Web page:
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Gone surfin'

Bottle up your bits and bytes when you browse the web


A few weeks ago, I was up early, gleefully pounding away at the keyboard, finally making headway on a piece of work that had plagued me. Then my 2-year old Macbook popped up an error message I’d never seen before. I’m like GO AWAY PLS I’M CURRENTLY KILLING IT and closed it. Then another one popped up. I paused, took a screenshot. Another popped up, and I panicked, grabbed my phone, and googled what to do.


That’s right, I had to google it, too.

Long story short, I nuked my computer. I couldn’t let some no-rent-paying hanger-on virus get to the sensitive data - on my machine, in my cloud accounts, communicated via various programs - that *isn’t mine.* Like wearing a mask, I committed to a duty of care to the people I was surrounded by.


As I was rebuilding the computer that day, I reconsidered how to secure my browsers. Security Positive regularly hardens devices for activists (hello deals from the Apple Store!). But our guides support the most vulnerable and targeted, and I didn't think I needed to configure my stuff to such an extreme.

Then I scream-read TechCrunch’s reporting on an Oracle subsidiary, BlueKai, that was not only collecting billions of pieces of data on every internet user that ever existed, but was apparently not concerned with stewarding that data, spilling it like a giant glass of milk all over the internet.

The internet operates on a basic exchange of data: you go to a web page and when your browsers asks the website for that page, it offers key pieces of info like the language of your browser, the kind of computer you’re using, what version of Javascript you’re running. This way, the site gives you the best version of that page for you. See what data your browser shares.

Savvy marketers have realized that by adding website cookies and other tracking tech to follow you around the web, companies like BlueKai can gather much more than your language, location, connecting those basic pieces to more nuanced ones, like what websites you look at and for how long, and even which emails you open. They gather “this vast amount of tracking data to infer as much about you as possible — your income, education, political views, and interests — to target you with ads that should match your apparent tastes.”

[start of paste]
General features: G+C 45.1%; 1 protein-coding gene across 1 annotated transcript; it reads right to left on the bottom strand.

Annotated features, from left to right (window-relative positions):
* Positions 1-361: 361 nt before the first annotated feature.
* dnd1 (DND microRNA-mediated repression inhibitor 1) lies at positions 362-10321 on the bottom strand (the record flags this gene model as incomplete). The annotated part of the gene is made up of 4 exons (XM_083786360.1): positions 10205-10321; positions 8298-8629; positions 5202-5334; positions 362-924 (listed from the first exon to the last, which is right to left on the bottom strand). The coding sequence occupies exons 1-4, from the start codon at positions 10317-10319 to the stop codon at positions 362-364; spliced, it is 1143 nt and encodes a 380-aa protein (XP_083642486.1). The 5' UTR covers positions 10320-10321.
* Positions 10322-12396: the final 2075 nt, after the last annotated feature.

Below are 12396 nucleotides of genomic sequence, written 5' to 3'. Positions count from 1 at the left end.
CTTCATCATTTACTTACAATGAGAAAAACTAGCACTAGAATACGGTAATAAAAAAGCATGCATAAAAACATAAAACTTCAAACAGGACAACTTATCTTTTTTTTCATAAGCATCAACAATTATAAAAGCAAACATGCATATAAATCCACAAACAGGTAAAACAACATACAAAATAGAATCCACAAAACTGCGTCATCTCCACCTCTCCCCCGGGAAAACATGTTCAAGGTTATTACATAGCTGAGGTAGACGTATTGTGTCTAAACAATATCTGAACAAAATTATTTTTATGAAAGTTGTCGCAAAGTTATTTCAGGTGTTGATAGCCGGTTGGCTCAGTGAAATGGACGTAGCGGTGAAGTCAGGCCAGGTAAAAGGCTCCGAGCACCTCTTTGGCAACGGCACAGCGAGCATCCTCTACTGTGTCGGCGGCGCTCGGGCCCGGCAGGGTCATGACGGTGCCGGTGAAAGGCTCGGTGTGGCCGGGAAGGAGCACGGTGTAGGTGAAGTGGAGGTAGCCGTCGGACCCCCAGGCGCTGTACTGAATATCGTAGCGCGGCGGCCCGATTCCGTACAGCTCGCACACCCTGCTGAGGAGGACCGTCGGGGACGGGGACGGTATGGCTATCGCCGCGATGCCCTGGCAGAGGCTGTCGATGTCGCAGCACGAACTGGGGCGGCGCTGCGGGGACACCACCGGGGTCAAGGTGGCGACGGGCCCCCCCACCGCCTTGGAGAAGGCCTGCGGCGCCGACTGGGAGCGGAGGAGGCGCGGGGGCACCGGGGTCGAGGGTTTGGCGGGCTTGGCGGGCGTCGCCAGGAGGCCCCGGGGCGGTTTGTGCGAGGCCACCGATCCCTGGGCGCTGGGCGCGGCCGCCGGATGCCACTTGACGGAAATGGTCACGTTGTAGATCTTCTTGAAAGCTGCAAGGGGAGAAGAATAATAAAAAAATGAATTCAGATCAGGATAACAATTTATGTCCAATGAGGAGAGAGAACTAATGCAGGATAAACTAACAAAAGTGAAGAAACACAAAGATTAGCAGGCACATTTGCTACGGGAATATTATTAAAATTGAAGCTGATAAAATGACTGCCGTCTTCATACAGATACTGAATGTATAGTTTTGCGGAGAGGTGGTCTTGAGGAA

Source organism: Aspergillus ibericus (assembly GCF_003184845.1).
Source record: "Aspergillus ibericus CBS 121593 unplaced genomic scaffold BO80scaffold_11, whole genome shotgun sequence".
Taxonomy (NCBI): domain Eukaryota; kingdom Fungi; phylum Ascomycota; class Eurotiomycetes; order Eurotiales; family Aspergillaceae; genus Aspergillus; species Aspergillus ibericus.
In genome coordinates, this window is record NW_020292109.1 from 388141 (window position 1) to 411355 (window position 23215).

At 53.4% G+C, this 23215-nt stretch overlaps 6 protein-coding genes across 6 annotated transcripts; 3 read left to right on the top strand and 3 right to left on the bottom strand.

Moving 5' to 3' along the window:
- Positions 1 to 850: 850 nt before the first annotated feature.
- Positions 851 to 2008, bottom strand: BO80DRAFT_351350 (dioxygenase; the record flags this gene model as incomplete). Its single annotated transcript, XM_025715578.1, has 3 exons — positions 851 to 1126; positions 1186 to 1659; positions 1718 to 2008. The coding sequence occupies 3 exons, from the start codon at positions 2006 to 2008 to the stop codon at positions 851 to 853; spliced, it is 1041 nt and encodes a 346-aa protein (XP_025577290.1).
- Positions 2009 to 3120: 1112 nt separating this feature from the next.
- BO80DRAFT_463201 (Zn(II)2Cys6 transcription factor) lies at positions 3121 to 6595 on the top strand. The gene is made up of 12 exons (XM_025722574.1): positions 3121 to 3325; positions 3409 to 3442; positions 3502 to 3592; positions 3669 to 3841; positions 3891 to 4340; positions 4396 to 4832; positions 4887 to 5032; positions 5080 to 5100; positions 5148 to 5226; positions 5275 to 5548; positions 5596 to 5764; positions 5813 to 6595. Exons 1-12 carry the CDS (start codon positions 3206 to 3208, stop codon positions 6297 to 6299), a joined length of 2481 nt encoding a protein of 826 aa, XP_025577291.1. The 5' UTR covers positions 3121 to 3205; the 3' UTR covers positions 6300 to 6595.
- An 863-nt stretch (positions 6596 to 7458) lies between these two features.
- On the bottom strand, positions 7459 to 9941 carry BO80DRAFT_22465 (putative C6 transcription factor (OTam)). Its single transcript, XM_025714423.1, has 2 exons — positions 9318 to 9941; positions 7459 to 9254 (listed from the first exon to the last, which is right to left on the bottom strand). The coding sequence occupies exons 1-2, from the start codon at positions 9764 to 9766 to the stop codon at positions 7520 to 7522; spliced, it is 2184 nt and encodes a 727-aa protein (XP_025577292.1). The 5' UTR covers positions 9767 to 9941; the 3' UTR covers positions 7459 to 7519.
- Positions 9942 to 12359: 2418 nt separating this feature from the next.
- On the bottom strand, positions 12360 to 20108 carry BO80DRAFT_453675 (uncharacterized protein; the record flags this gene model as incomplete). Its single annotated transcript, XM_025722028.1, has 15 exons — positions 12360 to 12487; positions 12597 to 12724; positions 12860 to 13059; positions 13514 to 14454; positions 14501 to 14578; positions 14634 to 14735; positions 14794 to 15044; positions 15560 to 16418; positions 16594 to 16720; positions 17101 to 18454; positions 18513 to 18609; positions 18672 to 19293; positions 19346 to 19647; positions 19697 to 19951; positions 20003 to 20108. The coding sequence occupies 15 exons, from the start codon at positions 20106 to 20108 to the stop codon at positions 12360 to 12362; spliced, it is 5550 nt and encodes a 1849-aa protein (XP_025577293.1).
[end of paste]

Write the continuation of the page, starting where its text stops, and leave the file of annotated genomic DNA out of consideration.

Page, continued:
For most of us, it's just gross that a handful of people are making a ton of money off our unpaid labor. But for some folks, it's life threatening. Quite negligently, BlueKai’s super-comprehensive database was revealing home addresses, email addresses and other identifiable data in connection to users’ web browsing activity — from purchases to newsletter unsubscribes — for sensitive users and in pretty sensitive places in the world.

You don't need to give them any more of your data for free. Evict that tracking crap by 1) choosing a better browser and 2) adding a handful of tools to curtail the tracking.

We use Mozilla’s Firefox browser as our first choice, as it’s regularly updated, allows for third-party privacy (and other) extensions, and Mozilla has a long and good reputation as a tech builder and provider, unlike the big companies. As a back-up we use (with caveats):

Our three must-have browser extensions are:

  1. HTTPS Everywhere: this tool connects you to the HTTPS version of a website. As you know, the “S” means secure, a shorthand for your visiting a site through an encrypted connection, so any information exchanged cannot be seen by outsiders. You’ll also never notice that it’s there.

  2. NoScript: this extension is amazing. It blocks everything that’s not running from a trusted site, which will mean you have to adjust the settings for each tab, but you can rest assured that that powerful little extension is keeping everyone on their best behavior.

  3. Ghostery: we like Ghostery because it blocks invisible trackers (why tf is that a thing?) and also ads. If Ghostery slows your browsing, you might also try Disconnect or Privacy Badger.

Runner up: Web of Trust. This little pal rates websites with a red, yellow, or green (or gray, if no rating) so you can avoid dangerous links and websites, and therefore scams, malware, and phishing. It draws on millions of user ratings to let you know what you can trust before you visit. If you get a warning and still want to see a website, use a tool like PDFmyURL to screenshot and download it without ever having to visit.


If you want to see more options for your browsers, or for your Apple devices, see our guides:


PUBLIC iPhone Hardening Checklist 20(1)
PUBLIC Macbook Air Computer Hardening Ch

>>> iPhone hardening checklist -->



>>> Macbook hardening checklist -->

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